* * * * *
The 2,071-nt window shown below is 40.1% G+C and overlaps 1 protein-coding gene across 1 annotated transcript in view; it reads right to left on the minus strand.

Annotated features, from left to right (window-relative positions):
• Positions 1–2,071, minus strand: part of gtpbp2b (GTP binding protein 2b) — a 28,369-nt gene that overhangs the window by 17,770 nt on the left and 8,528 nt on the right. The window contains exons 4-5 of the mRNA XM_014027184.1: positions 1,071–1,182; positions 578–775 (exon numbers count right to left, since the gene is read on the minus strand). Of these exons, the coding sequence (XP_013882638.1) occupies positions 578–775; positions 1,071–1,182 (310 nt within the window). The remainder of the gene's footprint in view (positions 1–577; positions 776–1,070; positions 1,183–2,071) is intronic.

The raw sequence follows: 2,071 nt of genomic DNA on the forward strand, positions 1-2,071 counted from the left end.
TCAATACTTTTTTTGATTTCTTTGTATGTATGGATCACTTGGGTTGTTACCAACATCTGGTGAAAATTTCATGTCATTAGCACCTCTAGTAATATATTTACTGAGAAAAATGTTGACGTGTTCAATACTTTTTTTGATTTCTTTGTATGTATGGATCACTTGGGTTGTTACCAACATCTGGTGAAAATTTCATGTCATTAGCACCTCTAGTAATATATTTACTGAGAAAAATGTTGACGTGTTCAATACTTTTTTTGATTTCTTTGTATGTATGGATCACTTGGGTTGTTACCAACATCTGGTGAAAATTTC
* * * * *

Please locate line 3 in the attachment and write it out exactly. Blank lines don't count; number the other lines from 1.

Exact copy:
• Positions 1–2,071, minus strand: part of gtpbp2b (GTP binding protein 2b) — a 28,369-nt gene that overhangs the window by 17,770 nt on the left and 8,528 nt on the right. The window contains exons 4-5 of the mRNA XM_014027184.1: positions 1,071–1,182; positions 578–775 (exon numbers count right to left, since the gene is read on the minus strand). Of these exons, the coding sequence (XP_013882638.1) occupies positions 578–775; positions 1,071–1,182 (310 nt within the window). The remainder of the gene's footprint in view (positions 1–577; positions 776–1,070; positions 1,183–2,071) is intronic.